# Image Processing: Graphical Input

Here we have a sample data array ** A** which looks like dark sky with some bright stars:

imagesc(A)

This is the typical situation you may face: you have a very large data array with only a tiny part that are meaningful, and
it takes a long time for you to find out where are those pixels which contain information you want. MATLAB provides a nice
function called ** ginput**, which allows you to obtain information from pixels you are interested in.

After the image is showed, type

ginput

and then you can select points from the figure using the mouse for cursor positioning (just click your mouse button when the
cursor is on the point you want). After you select all points you want, press the **Return** key on your keyboard.

This returns the x- and y-coordinates of those points you have selected.

ans = 68.8180 63.8041 25.0392 80.1784 17.2051 44.7982 82.1820 35.4415

You can also specify the number of points you want to select:

ginput(2)

So that the function is automatically terminated after three points are selected.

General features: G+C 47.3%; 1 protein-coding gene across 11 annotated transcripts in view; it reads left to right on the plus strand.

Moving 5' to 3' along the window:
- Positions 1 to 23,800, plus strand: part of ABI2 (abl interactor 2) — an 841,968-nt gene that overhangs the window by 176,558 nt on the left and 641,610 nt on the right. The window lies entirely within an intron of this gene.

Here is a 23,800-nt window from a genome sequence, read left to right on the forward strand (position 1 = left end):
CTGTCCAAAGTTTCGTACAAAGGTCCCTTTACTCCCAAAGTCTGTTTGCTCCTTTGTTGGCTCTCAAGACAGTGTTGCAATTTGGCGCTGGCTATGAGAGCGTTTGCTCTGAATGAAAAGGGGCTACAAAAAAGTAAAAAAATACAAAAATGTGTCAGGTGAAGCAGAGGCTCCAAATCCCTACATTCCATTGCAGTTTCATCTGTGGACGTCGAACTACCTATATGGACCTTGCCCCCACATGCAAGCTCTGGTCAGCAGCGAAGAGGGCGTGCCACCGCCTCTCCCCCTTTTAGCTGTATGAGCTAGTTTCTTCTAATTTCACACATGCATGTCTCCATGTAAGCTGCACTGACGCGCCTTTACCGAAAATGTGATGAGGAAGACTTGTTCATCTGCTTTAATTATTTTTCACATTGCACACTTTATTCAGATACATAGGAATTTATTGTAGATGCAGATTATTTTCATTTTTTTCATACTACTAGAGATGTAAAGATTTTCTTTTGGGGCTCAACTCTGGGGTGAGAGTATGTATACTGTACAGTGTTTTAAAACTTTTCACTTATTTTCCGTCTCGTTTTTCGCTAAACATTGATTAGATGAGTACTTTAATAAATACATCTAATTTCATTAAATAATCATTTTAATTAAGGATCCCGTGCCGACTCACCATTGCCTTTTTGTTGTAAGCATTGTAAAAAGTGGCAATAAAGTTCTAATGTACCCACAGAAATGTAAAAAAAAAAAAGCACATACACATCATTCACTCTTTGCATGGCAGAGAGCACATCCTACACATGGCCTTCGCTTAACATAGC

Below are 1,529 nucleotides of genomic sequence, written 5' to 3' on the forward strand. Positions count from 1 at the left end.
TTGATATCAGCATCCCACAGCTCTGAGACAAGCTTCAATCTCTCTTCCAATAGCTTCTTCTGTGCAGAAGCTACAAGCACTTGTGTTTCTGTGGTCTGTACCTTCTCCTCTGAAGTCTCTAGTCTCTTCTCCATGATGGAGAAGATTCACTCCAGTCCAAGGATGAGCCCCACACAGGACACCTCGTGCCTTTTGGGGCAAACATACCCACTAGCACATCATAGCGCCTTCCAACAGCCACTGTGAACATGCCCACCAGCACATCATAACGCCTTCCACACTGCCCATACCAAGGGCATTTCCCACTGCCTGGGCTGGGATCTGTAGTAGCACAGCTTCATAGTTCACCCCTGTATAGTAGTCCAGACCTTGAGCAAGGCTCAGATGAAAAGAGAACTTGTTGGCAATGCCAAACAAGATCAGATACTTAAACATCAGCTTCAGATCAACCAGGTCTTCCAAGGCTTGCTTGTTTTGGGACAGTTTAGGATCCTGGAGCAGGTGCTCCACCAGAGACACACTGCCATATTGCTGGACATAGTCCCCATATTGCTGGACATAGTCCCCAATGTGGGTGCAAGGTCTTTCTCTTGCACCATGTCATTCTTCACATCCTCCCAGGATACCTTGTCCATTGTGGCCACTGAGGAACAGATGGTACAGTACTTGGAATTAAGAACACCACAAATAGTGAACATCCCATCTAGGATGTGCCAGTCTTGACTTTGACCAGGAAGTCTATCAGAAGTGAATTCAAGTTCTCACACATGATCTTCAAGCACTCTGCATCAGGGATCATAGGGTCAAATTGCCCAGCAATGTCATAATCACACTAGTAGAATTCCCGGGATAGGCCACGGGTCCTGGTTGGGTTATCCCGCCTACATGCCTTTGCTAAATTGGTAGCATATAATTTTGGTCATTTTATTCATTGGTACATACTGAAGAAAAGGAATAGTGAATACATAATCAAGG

ans = 68.8180 63.8041 25.0392 80.1784

If you want to save the coordinates for future use, you can save them in the vectors ** x** and

**:**

`y`[x, y] = ginput

x = 68.8180 25.0392 17.2051 82.1820 y = 63.8041 80.1784 44.7982 35.4415

Again, use the **Reture** key to terminate the input, or use

[x, y] = ginput(2)

to specify the number of points you want to select. The coordinate of the first point you select is ** (x(1), y(1))**, the second is

**, and so on.**

`(x(2), y(2))`x = 68.8180 25.0392 y = 63.8041 80.1784

For example, now you can calculate the distance between the first two points you select (in the unit of pixel length):

D_Horizontal = x(2) - x(1)

D_Horizontal = -43.7788

D_Vertical = y(2) - y(1)

D_Vertical = 16.3743

D = sqrt(D_Horizontal^2 + D_Vertical^2)

D = 46.7408

Note that, the first coordinate (**x**-) actually corresponds to the *second* dimension (column number) of the data array, and the second coordinate (**y**-) corresponds to the *first* dimension (row number). As a result, if you find the coordinate of a point is ** (a, b)**, then the location of this pixel in the data array is actually

**(round down to integer).**

`(b, a)`